New York barbershops and barbershops are open. It doesn’t mean business as usual


On a sticky September Saturday, Linwood Dillard and Shakeya Mervin are working tirelessly on two of their regulars. Both barbers and business partners, Dillard and Mervin cut the hair of residents of Harlem, New York, seven days a week in a white minibus pulled up on Lenox Avenue.

And while the essence of a traditional barber shop remains present, the familiar sounds of buzzing clippers and lively conversations are drowned out in the mobile barber shop. In addition to the hustle and bustle of Harlem, barbers vie to be heard over the loud whirring of the generator that powers the bus.

Many in the beauty industry have found themselves tasked with getting creative to stay in business as the public continues to fight fears of re-infections and emerging variants of Covid-19. Even as New York City has officially reopened, barbers and hairdressers fear a future where their regulars may no longer need their services.

The eccentricity of the mobile hair salon helps attract new business. Credit: Samantha chaney

Dillard, also known as “Da Barber God” by his customers for his razor and trimmer skills, isn’t worried either. “People trust me because everyone here knows us,” he said. “We could be out there and people say, ‘Hey, you’re the barbers on the bus. “So even during the pandemic my clients never left.”

Dillard and Mervin started cutting their hair almost nine years ago at Designz & Lignz Barbershop, a storefront that is now a seafood restaurant called Catch & Grill. After leaving the store in 2017, when gentrification in the area skyrocketed rent from $ 3,500 to $ 8,500, the duo reunited during the pandemic, propelling what Dillard calls the world’s first mobile hair salon. from Harlem. A concept he launched six months before the pandemic now sits near their old barber shop on 128th Street and Lenox Avenue.

“Harlem is my home, and this is my location,” he said. “I stayed in this place during the pandemic, and parking here is kind of like, ‘Hey, I’m back. “”

Although Governor Andrew Cuomo relaxed restrictions on Covid-19 in June, the recovery has been slow for salons and barbers in the city.

Although Governor Andrew Cuomo relaxed restrictions on Covid-19 in June, the recovery has been slow for salons and barbers in the city. Credit: Samantha chaney

The beauty industry, which relies heavily on in-person services, has been devastated by the effects of Covid-19. According to the Bureau of Labor Statistics, between February and April of last year, the number of jobs at career fairs plunged 84%. Even as the industry began to gradually recover in April, the Professional Beauty Association reports that only 93,000 people nationwide were employed at career fairs – up from 569,000 in February. The report reflects the lowest number of salon jobs in more than five decades.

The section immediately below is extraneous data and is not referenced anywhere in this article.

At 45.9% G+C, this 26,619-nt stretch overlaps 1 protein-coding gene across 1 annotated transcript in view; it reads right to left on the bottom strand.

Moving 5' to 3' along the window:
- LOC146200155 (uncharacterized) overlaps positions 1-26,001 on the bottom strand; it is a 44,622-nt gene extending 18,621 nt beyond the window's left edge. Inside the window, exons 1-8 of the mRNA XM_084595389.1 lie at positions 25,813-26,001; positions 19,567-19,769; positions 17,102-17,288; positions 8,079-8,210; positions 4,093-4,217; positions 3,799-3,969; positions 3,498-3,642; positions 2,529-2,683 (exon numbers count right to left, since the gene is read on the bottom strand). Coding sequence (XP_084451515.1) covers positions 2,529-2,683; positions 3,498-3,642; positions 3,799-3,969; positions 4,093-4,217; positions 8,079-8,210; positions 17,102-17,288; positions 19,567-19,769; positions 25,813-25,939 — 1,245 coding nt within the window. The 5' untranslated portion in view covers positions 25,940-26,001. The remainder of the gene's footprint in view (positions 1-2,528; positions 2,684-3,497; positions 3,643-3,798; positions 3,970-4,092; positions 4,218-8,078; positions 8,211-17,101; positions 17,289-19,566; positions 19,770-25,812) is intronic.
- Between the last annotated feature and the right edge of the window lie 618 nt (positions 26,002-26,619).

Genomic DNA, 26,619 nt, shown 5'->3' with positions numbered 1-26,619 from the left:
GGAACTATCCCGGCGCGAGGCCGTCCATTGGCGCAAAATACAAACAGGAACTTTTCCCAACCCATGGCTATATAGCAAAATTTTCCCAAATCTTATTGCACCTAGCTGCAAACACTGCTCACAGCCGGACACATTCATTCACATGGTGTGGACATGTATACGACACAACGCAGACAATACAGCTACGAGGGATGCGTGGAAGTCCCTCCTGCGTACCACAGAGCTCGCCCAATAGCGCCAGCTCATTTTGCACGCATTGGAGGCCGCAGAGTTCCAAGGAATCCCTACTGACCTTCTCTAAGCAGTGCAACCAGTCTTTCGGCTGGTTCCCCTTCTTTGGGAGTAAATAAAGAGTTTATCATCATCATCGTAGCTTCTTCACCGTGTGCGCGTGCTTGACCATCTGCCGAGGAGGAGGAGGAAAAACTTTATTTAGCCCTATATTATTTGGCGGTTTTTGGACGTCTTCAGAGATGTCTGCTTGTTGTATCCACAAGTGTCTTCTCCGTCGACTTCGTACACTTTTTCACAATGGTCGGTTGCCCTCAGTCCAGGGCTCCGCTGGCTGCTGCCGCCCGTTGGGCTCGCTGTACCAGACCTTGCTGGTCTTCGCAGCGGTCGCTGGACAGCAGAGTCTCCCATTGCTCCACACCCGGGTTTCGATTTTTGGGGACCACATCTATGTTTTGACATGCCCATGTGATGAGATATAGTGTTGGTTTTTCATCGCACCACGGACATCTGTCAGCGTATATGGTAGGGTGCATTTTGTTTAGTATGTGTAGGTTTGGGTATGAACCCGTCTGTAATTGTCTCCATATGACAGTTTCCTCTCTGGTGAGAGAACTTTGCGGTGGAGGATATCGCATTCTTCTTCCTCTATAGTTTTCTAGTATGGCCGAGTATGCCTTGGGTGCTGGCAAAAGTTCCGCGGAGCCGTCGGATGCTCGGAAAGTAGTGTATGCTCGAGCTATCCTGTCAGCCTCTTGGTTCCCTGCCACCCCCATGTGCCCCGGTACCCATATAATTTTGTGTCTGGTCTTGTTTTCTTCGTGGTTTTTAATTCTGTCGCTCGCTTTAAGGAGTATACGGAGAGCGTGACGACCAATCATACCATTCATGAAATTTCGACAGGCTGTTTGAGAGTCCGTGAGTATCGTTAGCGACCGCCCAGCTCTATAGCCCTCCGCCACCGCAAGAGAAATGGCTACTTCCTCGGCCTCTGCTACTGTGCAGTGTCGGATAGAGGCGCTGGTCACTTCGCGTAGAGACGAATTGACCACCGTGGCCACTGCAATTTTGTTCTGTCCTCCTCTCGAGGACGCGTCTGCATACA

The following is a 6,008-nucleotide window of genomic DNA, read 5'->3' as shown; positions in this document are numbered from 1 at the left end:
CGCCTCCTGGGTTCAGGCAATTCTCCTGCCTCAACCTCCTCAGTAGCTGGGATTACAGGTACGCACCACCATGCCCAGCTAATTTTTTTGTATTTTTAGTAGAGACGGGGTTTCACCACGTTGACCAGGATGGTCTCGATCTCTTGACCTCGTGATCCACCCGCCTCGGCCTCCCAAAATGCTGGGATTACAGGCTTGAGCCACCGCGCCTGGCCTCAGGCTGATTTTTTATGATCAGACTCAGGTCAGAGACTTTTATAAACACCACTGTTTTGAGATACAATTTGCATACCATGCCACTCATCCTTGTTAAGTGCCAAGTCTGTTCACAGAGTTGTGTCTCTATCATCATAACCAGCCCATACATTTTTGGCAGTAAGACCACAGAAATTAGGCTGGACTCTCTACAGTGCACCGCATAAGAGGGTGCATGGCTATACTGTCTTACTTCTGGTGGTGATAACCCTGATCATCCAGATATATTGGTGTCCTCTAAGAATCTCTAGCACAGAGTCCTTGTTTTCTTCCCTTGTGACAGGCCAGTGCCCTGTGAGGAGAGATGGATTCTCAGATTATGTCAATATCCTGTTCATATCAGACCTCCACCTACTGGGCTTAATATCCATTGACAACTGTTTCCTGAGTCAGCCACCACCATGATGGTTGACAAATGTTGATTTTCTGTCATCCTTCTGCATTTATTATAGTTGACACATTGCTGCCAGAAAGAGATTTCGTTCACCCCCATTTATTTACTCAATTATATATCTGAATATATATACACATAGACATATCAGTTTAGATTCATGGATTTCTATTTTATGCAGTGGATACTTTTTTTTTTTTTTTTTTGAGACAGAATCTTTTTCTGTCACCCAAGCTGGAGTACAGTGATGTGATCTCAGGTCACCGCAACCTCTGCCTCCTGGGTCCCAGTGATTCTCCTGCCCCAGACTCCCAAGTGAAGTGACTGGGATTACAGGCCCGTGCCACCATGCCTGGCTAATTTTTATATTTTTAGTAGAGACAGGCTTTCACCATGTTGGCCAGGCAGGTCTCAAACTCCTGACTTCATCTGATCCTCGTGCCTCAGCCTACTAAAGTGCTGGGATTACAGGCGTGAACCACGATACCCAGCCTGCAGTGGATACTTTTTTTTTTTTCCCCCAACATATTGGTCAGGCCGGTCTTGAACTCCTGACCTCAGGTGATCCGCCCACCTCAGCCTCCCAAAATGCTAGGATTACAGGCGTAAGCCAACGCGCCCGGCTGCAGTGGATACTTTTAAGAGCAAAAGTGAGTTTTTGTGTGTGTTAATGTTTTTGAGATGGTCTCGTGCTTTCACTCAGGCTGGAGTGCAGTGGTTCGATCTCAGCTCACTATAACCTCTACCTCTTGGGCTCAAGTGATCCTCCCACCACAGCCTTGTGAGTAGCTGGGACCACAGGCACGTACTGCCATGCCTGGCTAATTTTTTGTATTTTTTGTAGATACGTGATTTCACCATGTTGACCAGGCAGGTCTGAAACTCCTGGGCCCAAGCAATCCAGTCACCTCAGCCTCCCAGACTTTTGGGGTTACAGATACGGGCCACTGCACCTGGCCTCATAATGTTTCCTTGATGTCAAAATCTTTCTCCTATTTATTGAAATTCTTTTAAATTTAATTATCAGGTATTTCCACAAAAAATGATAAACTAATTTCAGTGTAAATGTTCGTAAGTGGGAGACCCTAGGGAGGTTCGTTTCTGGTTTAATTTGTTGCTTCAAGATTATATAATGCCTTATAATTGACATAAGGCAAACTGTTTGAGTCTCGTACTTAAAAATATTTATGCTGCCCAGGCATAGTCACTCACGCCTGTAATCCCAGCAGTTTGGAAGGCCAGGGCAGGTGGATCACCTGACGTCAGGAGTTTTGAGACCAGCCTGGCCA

At the Oscar Blandi salon on Madison Avenue in Midtown Manhattan, Whitney Hunt was unemployed for nearly five months. She struggled to pay her rent and buy food. The stylist went from an average of five to 10 clients a day before the pandemic to being lucky if she had three clients in a week.

“When we first reopened, it was two great weeks because no one had a haircut,” she said. “But after that, it was crickets.”

On June 15, former New York Governor Andrew Cuomo announced that Covid-19 restrictions were lifted because 70% of adult New Yorkers had received the first dose of the vaccine. Restrictions removed from industries like barbershops and barbershops were limits on restrictions like social gatherings, cleaning and sanitizing, social distancing, and contact tracing. Still, many professionals in the beauty industry are struggling to recover from pandemic shutdowns.

A month later, Bobit Beauty Health and Wellness reported that compared to pre-closing sales, 41% of US salon first-quarter service sales declined significantly and 23% of sales were slightly lower than pre-closing. pandemic.

“As a hairdresser, we all felt abandoned,” Hunt said. “We were disposable and we were all a little shocked. It was like we understood, we didn’t need us.”

Beauty was one of the hardest hit industries during Covid-19.

Beauty was one of the hardest hit industries during Covid-19. Credit: Samantha chaney